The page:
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Jonathan Dietch
General Member

On Saturday, Gene drove up two loads of HGs around 1:00 and 2:45. He later drove up some groups of PGs. I launched at 2:23 for a 6-min flight but only gained ~140′ before the lift petered out. My partner launched 15 minutes after me and flew maybe 10 minutes before it petered out again. I broke down quickly and went back up with two visiting HGs. We were all on large single surface gliders with low to mid EN-B equivalent  performance. Gene’s ATV does not have a glider rack and we slung our HGs from webbing off the side. This is a good technique that I’ve used for years. In the near future Gene should have the ATV running which has the rack for two fully assembled HGs.

I launched again at 4:00 and after two moderate climbing passes I crossed the canyon by The Pond to the small spur on the West side inside the canyon. The breakaway lift was happening here and I gained 4200′ fairly quickly. The next pilot launched a minute after I launched and did figure-8s in front of launch for a long time before he sank out. I don’t know why he didn’t cross over and follow me. The 3rd pilot launched ten minutes later but I was gone and did not see his flight.

Around 5PM or so I spotted a PG between The 750 and Cloud Peak but no one else was up where I could see them. I saw others launch but by then it was pretty weak. I was careful not to place myself in a position where I might land inside the boundary.

1 – How to time launch?
2 – Which way? Left, Right, Straight Ahead?

The 350 launch is about 380′ above the LZ which potentially could be a 60-second flight. The wind at 2100’MSL was mostly due South which meant it was 25° to 40° cross from the left on the ramp which was an issue for us HGs. In the LZ the wind was SSW which was straight toward the ramp. There were many swifts gliding around, eating insect that floated up in thermals but they were not climbing more than 50′ above launch. There were no hawks climbing out from below the ramp to aid in seeing the air. Careful observation of the swifts showed the lift was too small to support a hang glider.

There can be a lot of time spent ready to launch but while getting hot an tired. Patience and observation are critical.  On my first attempt I failed to launch during a broad, long-lasting cycle. I believed there’d be more cycles as I waiting for my partner to finish setting up his electronics. I could have walked 30′ down the ramp to get out of his way and just launched there. By the time I decided to go the cycles were smaller in size. As a result I got an extended sledder. I did gain 140′ and could have crossed The Pond to the spur in the canyon. The trees upwind of the spur were shaking which is a good sign. I kept this in mind for the next attempt.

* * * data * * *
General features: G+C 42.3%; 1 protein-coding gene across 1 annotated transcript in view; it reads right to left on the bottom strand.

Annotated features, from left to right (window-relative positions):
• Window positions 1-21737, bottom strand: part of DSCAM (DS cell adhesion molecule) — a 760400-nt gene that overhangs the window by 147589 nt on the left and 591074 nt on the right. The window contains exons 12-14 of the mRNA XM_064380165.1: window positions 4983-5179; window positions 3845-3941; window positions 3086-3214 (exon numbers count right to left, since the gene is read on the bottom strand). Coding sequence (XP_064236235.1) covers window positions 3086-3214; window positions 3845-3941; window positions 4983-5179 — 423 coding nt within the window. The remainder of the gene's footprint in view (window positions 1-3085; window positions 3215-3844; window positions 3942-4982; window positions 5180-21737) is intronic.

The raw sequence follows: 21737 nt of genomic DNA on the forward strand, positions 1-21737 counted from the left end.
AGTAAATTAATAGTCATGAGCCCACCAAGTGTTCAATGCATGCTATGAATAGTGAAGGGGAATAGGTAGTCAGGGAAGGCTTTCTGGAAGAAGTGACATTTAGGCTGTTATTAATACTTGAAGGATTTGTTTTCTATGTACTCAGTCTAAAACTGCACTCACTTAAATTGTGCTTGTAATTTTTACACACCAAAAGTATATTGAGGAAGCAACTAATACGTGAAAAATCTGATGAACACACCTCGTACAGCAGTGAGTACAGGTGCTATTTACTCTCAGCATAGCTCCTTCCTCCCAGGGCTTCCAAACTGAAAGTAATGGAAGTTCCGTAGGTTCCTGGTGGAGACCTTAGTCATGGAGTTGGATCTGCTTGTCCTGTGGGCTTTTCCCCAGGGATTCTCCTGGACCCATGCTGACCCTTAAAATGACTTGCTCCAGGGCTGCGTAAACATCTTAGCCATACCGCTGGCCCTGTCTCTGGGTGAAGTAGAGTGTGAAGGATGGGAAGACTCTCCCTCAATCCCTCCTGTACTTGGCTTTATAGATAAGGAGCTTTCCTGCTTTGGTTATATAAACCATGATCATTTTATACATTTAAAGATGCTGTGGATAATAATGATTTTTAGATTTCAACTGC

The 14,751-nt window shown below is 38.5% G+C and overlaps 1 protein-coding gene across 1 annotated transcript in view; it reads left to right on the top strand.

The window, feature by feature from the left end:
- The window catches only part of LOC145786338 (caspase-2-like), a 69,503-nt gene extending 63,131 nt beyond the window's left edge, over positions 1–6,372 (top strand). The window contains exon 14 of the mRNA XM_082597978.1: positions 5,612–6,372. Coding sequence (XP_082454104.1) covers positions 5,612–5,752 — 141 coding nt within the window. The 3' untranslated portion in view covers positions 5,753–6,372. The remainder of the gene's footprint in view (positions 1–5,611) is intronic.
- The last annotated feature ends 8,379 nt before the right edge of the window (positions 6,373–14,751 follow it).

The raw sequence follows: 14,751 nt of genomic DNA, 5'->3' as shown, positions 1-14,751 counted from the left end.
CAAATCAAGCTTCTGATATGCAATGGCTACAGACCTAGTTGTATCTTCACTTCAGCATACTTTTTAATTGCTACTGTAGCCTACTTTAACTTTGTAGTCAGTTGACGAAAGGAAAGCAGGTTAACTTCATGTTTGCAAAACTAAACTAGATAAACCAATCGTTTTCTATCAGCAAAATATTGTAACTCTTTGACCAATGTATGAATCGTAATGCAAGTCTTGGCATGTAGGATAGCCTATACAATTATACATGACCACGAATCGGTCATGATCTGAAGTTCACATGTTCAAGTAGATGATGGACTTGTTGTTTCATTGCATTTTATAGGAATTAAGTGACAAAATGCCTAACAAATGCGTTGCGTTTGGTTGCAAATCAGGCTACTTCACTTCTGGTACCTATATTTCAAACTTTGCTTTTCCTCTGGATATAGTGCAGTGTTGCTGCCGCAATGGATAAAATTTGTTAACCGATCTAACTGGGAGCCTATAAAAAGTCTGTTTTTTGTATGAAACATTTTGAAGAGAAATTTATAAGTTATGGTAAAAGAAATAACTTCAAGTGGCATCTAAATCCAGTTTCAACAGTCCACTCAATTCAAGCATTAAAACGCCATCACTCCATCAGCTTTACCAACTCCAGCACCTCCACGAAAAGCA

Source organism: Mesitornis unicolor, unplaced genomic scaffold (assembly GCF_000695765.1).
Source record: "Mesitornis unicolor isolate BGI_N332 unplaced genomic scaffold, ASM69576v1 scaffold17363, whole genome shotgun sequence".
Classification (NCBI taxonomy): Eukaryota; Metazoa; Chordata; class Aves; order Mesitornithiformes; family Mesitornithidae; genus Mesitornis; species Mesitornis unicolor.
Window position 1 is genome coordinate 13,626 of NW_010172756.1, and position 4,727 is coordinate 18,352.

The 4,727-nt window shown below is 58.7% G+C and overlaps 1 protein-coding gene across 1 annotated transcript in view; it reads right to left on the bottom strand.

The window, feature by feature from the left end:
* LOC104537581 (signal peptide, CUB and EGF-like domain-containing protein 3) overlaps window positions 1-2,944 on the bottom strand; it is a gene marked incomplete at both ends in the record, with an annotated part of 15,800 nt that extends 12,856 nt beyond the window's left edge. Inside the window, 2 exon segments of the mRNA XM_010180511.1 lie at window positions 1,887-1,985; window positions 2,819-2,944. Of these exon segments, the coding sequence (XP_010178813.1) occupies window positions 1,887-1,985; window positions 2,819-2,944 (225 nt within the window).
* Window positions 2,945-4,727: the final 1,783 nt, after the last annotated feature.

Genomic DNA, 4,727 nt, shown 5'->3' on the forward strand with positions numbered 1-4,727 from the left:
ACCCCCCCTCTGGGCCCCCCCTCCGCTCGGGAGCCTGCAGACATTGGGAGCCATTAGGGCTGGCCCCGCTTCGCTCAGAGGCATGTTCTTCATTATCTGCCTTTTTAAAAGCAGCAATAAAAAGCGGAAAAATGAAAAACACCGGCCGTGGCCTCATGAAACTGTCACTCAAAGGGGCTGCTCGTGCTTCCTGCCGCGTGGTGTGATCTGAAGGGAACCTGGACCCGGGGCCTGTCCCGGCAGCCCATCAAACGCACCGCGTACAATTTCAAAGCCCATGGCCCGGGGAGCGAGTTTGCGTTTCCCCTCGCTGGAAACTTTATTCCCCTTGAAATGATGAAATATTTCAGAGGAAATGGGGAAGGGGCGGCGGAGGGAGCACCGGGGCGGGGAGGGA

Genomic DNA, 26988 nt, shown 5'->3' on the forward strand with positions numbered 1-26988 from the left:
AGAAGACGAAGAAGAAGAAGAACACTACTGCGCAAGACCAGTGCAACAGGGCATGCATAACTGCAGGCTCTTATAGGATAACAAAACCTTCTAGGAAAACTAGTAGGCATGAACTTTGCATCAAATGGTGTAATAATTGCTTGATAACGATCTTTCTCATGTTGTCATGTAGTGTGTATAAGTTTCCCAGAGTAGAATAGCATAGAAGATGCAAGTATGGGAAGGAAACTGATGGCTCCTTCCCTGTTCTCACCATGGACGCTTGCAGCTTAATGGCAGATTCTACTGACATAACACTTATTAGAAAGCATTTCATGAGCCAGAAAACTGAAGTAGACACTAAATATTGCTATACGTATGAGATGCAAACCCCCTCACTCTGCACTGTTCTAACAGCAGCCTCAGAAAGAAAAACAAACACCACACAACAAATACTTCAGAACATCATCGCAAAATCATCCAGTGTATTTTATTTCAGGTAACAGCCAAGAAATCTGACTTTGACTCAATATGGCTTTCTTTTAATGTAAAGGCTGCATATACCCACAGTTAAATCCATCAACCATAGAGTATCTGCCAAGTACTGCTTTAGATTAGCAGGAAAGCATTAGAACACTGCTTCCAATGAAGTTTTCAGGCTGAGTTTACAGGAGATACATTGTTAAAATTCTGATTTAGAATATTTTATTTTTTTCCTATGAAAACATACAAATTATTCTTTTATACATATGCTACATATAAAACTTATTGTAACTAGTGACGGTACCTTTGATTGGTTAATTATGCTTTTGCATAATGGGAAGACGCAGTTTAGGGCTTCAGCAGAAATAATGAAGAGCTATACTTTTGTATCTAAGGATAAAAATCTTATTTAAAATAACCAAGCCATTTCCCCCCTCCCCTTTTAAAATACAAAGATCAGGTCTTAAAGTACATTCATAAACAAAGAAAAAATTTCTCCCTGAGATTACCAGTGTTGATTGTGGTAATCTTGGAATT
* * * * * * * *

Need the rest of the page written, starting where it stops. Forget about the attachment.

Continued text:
By the time the three of us were set up, it was barely even cycling and nearly dead at times. I spent 13 minutes ready to launch as I just waited and heated up. I noticed the streamers go limp in the LZ and reasoned that a large blob of air would heat up and kick dust devils which it eventually did. I observed their paths carefully and this is why I made the decision to head West as soon as I got above launch.
The trees around the Cross Country Ranch are an extremely effective indicator of the width, strength, duration and drift path of thermals coming through. Not all surface thermal pick up dust and become visible but the area of shaking trees and brush tell a lot about what’s coming your way. Birds are very useful if they are present.

Spending time ready to launch but not launching can teach a great deal about spotting signs of lift and even sink. This can be very helpful when flying X/C whether low or high in addition to making low saves. Launching The 350 is essentially making a low save right from the start of the flight.

The question of turning left or right or even straight from The 350 ramp depends on what the indicator of lift reveal. I highly recommend the 7-part video series of Joe Wurts lecturing the R/C glider guys.

2021-09-04 350 RX2-190